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What to look for from the Jazz in this week’s preseason games

For coach Quin Snyder, there’s no normal this early. So expect lots of lineup testing.

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Utah Jazz coach Quin Snyder calls out a play as the Utah Jazz and the Adelaide 36ers play at Vivint Arena in Salt Lake City on Saturday, Oct. 5, 2019.

Scott G Winterton, Deseret News

SALT LAKE CITY — Bojan Bogdanović fumbled the basketball. And less than two minutes into his team’s preseason opener on Saturday, his opposition sprinted up the court.

Adelaide guard Ramone Moore veered from his stampede for the basket. He dribbled and waited as one teammate, then another zipped past Utah forward Joe Ingles. Moore found one of them, who approached the basket and Bogdanović. That player found the other, who tossed up a layup as the remaining three Jazz players stood no closer than the free-throw line. 

It was a microcosm of one problem coach Quin Snyder singled out on Monday. 

“I didn’t like how we played transition defense early,” he said. 

With more tuneup games this Wednesday and Friday against Milwaukee and New Orleans, respectively, Snyder is hoping to rectify that problem and identify where certain players can contribute as his team continues to evolve. 

The Jazz should improve based on bodies alone. After resting three of its biggest stars against Adelaide, Snyder hinted that Rudy Gobert, Donovan Mitchell and Mike Conley will play in the upcoming games. 

“Those guys need to play some to get their timing,” Snyder said. “Certain guys need more minutes to get in shape. Other guys need minutes to get timing. We’ll see as the preseason goes along.”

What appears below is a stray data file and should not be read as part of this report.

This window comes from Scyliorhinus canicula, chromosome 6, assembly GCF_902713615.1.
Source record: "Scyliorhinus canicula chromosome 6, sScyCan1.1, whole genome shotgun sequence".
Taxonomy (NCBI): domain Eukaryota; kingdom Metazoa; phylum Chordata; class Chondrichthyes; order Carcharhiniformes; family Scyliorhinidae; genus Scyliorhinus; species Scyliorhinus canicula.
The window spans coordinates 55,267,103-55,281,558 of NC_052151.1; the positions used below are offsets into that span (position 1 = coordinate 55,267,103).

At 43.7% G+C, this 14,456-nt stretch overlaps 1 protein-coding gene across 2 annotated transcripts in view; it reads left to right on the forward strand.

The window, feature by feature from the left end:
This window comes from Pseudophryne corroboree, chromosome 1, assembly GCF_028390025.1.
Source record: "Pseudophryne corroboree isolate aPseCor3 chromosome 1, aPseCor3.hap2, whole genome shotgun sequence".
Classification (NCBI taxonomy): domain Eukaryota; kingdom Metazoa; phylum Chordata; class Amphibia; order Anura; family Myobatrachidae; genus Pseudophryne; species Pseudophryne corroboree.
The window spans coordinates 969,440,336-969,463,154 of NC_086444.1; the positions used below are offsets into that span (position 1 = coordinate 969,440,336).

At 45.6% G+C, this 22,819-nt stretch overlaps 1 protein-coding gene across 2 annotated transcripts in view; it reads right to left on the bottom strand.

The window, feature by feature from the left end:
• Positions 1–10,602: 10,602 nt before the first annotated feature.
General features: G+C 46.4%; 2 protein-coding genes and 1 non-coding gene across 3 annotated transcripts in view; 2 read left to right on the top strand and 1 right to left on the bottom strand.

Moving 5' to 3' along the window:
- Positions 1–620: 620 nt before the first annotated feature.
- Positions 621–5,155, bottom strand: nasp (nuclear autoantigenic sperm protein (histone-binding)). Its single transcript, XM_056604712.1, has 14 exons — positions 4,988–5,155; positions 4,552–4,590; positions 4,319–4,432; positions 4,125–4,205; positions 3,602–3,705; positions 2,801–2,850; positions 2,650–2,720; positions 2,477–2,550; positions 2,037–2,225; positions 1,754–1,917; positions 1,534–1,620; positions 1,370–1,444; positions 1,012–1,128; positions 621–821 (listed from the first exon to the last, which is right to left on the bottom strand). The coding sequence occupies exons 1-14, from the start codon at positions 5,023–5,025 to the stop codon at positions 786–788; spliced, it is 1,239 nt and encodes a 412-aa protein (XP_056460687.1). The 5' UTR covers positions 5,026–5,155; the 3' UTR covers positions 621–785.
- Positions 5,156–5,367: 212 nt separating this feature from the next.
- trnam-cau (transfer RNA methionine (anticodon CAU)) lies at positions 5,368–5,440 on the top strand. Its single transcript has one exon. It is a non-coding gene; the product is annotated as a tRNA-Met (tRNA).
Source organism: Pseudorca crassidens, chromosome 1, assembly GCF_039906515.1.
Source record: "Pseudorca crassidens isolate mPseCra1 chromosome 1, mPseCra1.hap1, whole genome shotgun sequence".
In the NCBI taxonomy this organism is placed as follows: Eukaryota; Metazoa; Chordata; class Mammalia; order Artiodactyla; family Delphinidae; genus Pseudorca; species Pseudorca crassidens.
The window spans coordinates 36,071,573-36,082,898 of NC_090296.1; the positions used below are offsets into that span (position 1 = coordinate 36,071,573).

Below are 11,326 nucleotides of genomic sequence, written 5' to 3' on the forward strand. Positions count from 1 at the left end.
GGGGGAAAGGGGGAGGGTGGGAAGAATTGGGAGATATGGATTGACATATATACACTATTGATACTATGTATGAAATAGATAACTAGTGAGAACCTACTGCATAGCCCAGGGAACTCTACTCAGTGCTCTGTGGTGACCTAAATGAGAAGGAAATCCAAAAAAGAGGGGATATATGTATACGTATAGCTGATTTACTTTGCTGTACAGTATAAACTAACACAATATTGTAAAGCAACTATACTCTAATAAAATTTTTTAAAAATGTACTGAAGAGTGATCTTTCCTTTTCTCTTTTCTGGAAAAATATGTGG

His resting philosophy moving forward will be reminiscent of his resting philosophy in regular-season games: If a player is “dying and sucking wind,” he’ll try to take them out. That, of course, comes with the caveat that he’s still trying to evaluate the team’s non-obvious contributors, so don’t expect Mitchell, Gobert and Conley to be playing regular-season minutes yet.  

Snyder also displayed a consistent commitment on Monday to general values rather than focusing on specific areas in need of improvement. Early transition defense was one mentioned directly, but beyond it, he made clear that since so little is known this early, this week — like last week — is most about guys learning to play together. Because once they do (they’ve already made substantial progress, he and other players have said), their versatile offense could cause problems. He’s seen glimpses of it; now, he needs to figure out how to put different players in the best positions to succeed.

“Our guys are just creating for each other,” he said. “I think that provides variety. Obviously, in the half court or on dead balls or out of timeouts, having more options just makes you harder to guard.”

Jeff Green and Georges Niang both seconded his observations. 

“It’s just fun,” Green said. “We’ve got guys who can score at any given moment. But we know our guys, and when we’re all unselfish and play for each other, it makes the game fun. Everybody’s gonna touch the ball; everybody’s gonna share the ball; and we’re happy for each other — that’s the biggest thing.”

Niang added that the team’s practices right now look like “positionless basketball,” with more emphasis placed on ball movement and collective scoring than individual playmakers. 

Said practices, Niang added as a reminder, include all Utah’s players — a trend that should extend into this week’s games, even with Gobert, Mitchell and Conley likely to see the court. Snyder still hasn’t worked out what his second team — or even his starting five — will look like in the regular-season opener, and these games are an opportunity for him to start figuring that out. 

“I would hesitate to even call anything normal at this point, because we’re still finding out,” he said. “We’re gonna play the same way, regardless of who’s in the game.”